The past three to four weeks have been unbelievably difficult for me, struggling with mental health issues that threatened to get out of hand. I am slowly recovering and finding my zest for life again. But this led me to this thought: Mental health challenges have drastically increased in South Africa; every second person I have spoken to is suffering from some sort of mental health illness, and every third person I have interacted with is on medication.
It is interesting that the government has not prioritized this illness, especially in public health facilities. Mental illness awareness and education are mild to moderate, yet people are going through mental hell. The private sector, similar to the government, does not have programs for these health challenges, and workplaces are often the source of these challenges.
The education institutions, both basic and higher, shockingly do not cater to students with mental challenges. I used to be part of the church program called Kohin. This program trained “Youth Coaches” in basic psychology and counseling skills. The Youth Coaches were then placed at schools across different communities, where they provided extra support to the teaching staff by handling issues facing students.
This program relieved teachers of an extra load that they are already burdened with in overcrowded classes. The program sadly relied heavily on funding, which made it difficult for most Youth Coaches to continue with it due to a lack of funding. But this program was a game-changer for schools and families.
Mental health is a critical issue, especially among students, and it’s important for educational institutions to address it effectively. While I can provide some general information and suggest possible actions, please note that specific actions may vary depending on the context. Here are a few suggestions for what the Department of Education could consider doing to combat mental illness issues:
- Increase funding: Adequate funding is crucial for providing resources, training, and mental illness services within educational institutions. The Department of Education could advocate for more funding or allocate a higher budget specifically for mental challenges support.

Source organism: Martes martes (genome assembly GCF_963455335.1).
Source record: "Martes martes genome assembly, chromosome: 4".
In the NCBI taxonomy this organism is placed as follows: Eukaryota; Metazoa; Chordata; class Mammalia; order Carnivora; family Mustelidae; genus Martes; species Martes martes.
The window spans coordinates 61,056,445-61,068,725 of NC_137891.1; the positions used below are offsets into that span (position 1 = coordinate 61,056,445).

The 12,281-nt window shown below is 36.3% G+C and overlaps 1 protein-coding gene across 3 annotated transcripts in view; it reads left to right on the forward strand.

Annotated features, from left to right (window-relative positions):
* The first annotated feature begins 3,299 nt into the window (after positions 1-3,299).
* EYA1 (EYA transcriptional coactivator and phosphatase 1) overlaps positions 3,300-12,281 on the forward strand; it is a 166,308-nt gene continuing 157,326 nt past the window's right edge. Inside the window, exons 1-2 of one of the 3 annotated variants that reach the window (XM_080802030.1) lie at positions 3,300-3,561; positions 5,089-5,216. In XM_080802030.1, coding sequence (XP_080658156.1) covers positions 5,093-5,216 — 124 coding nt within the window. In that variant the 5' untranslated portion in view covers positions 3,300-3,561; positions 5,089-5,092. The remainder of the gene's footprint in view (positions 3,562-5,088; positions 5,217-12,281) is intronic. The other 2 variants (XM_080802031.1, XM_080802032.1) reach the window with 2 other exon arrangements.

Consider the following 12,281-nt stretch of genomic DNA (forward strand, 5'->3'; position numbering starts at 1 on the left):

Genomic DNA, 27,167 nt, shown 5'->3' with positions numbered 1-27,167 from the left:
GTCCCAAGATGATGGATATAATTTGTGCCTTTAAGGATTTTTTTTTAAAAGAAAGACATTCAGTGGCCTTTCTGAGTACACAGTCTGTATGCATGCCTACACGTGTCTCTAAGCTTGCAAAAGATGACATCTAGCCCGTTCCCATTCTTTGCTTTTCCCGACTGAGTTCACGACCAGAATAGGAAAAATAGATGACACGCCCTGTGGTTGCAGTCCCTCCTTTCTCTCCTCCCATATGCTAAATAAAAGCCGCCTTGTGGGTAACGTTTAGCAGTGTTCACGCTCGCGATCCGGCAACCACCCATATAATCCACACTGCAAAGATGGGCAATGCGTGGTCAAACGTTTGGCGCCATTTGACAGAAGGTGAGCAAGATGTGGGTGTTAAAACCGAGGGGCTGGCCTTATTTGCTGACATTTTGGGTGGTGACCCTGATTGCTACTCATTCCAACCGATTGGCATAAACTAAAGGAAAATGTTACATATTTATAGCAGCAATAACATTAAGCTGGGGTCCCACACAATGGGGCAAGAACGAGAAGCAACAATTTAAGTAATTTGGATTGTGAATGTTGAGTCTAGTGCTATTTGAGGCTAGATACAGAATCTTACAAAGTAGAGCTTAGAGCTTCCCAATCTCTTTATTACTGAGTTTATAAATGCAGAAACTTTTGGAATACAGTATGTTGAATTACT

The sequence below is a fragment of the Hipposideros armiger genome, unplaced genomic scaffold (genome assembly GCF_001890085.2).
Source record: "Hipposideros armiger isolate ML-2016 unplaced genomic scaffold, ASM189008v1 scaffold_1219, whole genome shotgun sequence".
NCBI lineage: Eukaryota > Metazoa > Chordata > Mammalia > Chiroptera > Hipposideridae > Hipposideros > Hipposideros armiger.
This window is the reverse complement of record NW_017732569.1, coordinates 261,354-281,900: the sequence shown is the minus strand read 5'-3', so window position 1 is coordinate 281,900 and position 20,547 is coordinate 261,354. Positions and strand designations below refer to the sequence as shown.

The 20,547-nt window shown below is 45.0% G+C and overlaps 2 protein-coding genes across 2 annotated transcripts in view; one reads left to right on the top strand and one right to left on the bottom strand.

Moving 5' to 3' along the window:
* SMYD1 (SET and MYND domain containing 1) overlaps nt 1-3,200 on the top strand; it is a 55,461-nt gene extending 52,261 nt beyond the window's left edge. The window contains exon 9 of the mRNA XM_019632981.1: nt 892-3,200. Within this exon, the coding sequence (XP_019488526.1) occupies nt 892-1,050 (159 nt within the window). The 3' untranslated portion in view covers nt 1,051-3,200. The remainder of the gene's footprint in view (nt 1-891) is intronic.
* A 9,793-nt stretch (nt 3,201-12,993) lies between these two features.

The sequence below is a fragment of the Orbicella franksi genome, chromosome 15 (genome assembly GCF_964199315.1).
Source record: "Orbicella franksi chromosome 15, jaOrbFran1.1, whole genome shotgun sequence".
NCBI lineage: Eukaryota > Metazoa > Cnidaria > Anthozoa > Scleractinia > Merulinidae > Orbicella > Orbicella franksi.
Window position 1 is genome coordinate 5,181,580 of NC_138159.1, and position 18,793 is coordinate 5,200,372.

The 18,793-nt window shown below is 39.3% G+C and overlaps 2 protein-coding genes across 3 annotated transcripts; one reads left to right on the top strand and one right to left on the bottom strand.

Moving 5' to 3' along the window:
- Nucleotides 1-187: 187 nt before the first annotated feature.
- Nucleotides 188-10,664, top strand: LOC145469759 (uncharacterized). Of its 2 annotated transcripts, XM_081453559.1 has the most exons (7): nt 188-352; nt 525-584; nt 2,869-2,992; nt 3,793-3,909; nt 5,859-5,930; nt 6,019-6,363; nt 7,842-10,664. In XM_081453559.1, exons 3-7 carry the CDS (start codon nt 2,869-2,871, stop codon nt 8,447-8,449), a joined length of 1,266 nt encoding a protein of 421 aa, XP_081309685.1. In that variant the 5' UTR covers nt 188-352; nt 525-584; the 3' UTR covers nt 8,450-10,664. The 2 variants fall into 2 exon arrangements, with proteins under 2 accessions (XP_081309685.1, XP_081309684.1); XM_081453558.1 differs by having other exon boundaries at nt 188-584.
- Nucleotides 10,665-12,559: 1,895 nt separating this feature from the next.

- Improve awareness: The department could promote campaigns and initiatives to raise awareness about mental health issues among students, parents, teachers, and staff. This could include educational programs, workshops, and seminars to reduce stigma and increase understanding.
- Expand services: Investing in school-based mental health services, such as hiring additional counselors or psychologists, can allow for early intervention and support for those in need. These professionals can provide assessments, counseling, and referrals for further treatment when necessary.
- Implement preventive measures: Incorporating mental health education into the curriculum can help students develop coping strategies, stress management techniques, and emotional resilience. This proactive approach can promote overall well-being and reduce the likelihood of mental health problems.
- Collaboration with external organizations: The department can collaborate with mental health organizations, healthcare providers, and community resources to enhance the support provided to students. These partnerships can help expand services and ensure a comprehensive approach to mental health care.
- Establish helplines and hotlines: Setting up dedicated helplines or hotlines that provide immediate support and assistance can be valuable for students, parents, and teachers who are seeking help or information regarding mental health concerns.
- Conduct research and data collection: The department can prioritize research to identify trends and patterns related to mental health concerns among students. By collecting accurate and up-to-date data, policies and interventions can be tailored to address specific needs effectively.
- Remember, effective mental health support requires a multi-faceted approach and collaboration among various stakeholders. It’s important to continue advocating for improvements in mental health services provided by the Department of Education to ensure the well-being of students.
Students are preparing for the final exams, and one cannot imagine the pressure that comes with that. However, students do not have an outlet where they can pour out about mental challenges; instead, we often see weird actions that indicate that students are goishing strong.
As an editor of this magazine facing similar challenges, I am happy to join forces in bringing solutions to schools with regard to these challenges.